History of King Johns Palace
King John’s Palace is one of the finest surviving examples of Norman architecture in the country.
By the 1180s, when the original house was built, Southampton was already an important port. The house was on the quayside where ships loaded and unloaded their cargoes.
It was owned by wealthy merchant and Mayor John Wytegod in the 1300s. Following a French raid in 1338, the town’s sea defences were strengthened by order of King Edward III. The door and windows in the front of the house were blocked with stone or converted into gun slits, and it became part of the town’s defensive wall.
Wytegod also owned other property in nearby St Michael’s Square. In the 1300s, Blue Anchor Lane – which runs alongside Tudor House and Garden – was called Wytegod’s Lane. The house now called King John’s Palace had two storeys, with the living quarters with large windows and a fireplace on the first floor. The ground floor was used to store casks of wine he imported from France, which were unloaded from ships tied up at the quayside at the front of the house. The windows in this part of the building are very small to prevent thieves from gaining access and stealing the wine.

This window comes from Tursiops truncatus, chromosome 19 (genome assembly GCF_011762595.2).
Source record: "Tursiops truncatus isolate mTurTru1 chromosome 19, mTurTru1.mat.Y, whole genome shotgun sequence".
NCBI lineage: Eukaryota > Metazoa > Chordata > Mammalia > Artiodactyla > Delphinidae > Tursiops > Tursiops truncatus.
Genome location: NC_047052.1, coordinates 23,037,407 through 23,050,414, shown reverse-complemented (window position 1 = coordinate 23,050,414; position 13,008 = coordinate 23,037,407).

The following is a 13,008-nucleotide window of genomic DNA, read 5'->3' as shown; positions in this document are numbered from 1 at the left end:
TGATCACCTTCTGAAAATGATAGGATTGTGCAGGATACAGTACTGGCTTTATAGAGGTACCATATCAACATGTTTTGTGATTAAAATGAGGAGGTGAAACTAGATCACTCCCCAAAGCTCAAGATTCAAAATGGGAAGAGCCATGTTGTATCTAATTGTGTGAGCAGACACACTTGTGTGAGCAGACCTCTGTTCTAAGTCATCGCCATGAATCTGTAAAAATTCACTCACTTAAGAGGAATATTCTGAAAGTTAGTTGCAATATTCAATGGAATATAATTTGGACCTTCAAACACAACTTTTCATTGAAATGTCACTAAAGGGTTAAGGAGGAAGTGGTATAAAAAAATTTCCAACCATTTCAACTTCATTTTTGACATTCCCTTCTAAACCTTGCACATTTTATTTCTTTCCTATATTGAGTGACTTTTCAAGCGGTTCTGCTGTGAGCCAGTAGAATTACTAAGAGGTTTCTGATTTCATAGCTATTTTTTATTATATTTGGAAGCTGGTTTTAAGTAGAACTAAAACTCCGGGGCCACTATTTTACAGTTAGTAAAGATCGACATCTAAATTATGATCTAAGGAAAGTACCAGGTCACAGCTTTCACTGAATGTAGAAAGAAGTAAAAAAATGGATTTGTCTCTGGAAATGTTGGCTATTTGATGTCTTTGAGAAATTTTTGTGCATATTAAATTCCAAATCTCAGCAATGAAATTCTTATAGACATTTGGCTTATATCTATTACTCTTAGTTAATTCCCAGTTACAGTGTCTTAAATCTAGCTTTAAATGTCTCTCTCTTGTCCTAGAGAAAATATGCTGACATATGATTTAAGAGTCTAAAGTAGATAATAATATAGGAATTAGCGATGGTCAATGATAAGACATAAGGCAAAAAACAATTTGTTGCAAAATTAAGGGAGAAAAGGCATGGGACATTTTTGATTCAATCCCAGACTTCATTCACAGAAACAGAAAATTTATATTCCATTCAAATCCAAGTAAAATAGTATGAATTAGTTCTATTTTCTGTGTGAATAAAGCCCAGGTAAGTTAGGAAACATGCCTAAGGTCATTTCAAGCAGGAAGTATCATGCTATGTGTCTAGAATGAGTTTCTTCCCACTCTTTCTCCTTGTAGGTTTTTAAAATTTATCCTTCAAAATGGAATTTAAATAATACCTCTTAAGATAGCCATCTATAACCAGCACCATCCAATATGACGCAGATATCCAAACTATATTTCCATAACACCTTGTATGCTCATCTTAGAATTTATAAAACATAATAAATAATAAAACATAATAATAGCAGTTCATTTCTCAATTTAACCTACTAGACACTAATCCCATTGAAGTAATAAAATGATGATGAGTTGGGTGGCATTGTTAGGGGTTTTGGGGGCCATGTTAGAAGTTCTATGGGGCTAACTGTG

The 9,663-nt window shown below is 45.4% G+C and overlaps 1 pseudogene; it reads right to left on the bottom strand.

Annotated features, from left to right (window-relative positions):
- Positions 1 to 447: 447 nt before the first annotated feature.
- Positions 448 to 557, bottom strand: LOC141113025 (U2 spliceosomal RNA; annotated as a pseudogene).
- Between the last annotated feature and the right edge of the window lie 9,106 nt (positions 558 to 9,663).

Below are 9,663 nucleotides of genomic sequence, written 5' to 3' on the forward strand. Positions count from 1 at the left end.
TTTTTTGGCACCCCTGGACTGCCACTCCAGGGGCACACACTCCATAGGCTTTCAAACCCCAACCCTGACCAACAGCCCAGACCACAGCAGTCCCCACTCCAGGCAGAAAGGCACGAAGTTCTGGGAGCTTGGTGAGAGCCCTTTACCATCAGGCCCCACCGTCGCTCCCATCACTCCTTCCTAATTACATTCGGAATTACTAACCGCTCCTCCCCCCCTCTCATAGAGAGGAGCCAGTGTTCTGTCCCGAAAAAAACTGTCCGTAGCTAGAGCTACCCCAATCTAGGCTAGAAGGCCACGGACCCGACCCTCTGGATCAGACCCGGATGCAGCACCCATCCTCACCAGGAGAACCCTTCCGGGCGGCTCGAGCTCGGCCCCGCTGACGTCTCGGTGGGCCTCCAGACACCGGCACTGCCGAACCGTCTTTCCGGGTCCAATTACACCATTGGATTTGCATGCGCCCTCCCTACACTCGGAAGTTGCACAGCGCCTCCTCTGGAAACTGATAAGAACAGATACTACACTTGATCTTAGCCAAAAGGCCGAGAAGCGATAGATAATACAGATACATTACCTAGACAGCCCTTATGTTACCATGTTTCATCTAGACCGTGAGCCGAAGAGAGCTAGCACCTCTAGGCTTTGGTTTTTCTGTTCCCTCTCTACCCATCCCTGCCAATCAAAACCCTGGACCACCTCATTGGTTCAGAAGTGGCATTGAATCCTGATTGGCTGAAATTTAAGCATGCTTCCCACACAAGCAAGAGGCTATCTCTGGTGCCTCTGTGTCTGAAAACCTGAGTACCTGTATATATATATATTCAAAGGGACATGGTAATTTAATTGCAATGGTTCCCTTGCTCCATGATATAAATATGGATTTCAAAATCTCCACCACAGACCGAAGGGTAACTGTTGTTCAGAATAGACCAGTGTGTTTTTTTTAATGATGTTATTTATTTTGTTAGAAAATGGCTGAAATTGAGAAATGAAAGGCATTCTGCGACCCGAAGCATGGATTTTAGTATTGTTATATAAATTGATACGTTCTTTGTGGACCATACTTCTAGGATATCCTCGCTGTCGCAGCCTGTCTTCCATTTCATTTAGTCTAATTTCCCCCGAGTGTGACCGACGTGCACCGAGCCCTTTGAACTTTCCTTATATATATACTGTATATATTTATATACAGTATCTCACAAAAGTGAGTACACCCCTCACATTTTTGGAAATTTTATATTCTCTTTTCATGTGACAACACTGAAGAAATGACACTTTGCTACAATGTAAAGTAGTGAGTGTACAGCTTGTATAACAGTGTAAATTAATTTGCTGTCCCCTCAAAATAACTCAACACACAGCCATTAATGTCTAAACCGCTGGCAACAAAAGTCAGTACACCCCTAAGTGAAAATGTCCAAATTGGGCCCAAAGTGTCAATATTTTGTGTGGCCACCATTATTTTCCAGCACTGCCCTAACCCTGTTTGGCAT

In the 1700s the building used as a coach house and stables and in the 1800s, it was a coal merchant’s business. In the 1900s, it housed Mr Spranger’s private museum. Now, it is a shell – the roof having been removed as late as the early 20th Century.
Historians originally mistakenly believed that King John stayed in the building in the early 1300s – hence the name.